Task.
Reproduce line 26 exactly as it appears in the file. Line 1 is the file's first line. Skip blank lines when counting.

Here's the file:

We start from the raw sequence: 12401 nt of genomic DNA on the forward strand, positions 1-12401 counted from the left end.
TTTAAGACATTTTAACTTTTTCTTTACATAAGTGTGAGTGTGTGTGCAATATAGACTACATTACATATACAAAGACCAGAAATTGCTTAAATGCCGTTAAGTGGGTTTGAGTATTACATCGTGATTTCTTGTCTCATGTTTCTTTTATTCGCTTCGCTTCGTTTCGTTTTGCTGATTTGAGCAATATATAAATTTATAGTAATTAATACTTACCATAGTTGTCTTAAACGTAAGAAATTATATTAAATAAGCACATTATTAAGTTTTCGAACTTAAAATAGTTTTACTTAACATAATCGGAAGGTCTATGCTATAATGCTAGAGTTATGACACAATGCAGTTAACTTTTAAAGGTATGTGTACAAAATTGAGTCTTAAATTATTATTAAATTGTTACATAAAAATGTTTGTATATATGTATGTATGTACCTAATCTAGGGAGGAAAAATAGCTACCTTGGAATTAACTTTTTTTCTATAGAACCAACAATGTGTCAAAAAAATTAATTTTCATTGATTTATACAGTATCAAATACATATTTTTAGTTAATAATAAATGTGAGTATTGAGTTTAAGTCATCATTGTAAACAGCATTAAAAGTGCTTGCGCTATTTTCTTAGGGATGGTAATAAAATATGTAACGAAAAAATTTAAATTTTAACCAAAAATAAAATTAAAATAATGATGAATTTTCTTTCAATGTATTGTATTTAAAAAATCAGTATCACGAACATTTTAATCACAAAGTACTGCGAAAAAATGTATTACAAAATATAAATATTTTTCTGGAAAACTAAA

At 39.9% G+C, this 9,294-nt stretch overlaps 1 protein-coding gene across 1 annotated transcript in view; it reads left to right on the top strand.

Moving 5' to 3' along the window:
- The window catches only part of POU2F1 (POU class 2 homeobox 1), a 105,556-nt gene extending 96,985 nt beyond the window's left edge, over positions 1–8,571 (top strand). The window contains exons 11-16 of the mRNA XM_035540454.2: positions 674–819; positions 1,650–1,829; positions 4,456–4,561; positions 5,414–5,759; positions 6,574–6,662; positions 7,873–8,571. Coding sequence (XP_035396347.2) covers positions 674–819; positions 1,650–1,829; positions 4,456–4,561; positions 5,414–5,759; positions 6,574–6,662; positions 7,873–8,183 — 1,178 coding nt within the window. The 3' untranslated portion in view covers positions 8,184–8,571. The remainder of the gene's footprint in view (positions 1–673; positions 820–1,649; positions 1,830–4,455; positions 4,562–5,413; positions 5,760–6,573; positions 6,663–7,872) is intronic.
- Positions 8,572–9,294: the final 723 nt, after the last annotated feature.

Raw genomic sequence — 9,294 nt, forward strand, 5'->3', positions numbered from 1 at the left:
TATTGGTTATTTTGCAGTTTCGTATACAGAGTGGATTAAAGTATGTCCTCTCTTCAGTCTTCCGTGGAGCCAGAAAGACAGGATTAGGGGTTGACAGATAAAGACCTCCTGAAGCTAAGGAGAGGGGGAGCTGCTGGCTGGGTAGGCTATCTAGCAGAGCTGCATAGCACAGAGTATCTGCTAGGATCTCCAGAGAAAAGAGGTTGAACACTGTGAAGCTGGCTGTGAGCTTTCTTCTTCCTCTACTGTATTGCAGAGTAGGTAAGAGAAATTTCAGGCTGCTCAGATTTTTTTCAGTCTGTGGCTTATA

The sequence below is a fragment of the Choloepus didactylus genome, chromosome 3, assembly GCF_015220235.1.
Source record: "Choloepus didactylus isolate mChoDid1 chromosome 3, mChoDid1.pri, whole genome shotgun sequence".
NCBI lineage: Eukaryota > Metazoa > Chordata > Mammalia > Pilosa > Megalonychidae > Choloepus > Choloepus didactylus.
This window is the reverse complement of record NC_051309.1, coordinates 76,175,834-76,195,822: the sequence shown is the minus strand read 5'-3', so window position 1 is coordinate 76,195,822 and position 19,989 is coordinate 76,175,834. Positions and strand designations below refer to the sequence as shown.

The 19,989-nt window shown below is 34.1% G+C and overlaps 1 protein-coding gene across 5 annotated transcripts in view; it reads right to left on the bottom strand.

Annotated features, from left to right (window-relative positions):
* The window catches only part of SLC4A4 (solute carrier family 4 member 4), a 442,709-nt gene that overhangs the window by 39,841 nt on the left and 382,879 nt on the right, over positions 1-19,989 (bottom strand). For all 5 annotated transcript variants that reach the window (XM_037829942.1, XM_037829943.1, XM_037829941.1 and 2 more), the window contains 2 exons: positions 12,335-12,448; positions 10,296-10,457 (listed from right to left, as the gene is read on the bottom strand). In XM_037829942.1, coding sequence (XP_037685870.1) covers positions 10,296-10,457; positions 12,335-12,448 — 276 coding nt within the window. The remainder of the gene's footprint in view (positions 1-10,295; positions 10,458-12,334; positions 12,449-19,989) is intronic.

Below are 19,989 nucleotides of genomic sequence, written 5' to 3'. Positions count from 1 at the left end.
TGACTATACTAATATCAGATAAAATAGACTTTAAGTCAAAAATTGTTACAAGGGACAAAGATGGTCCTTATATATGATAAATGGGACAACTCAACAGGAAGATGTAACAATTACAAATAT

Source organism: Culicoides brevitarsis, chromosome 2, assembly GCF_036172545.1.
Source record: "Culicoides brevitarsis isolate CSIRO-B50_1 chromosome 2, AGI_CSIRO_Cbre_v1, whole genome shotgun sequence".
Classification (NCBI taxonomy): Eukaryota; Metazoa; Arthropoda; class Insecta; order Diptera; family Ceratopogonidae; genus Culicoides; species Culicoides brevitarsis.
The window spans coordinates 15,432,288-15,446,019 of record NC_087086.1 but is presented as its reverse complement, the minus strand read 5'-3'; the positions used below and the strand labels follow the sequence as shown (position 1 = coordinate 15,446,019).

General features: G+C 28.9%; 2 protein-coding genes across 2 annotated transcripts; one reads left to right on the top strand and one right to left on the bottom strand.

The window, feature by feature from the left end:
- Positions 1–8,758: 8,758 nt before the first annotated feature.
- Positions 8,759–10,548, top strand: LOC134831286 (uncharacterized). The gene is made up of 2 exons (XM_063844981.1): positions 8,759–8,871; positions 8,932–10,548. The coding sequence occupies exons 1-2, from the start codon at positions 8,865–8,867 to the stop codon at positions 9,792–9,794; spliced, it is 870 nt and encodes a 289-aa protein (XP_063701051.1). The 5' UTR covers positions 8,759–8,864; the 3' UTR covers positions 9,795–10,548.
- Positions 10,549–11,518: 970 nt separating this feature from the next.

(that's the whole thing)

- Positions 10,549–11,518: 970 nt separating this feature from the next.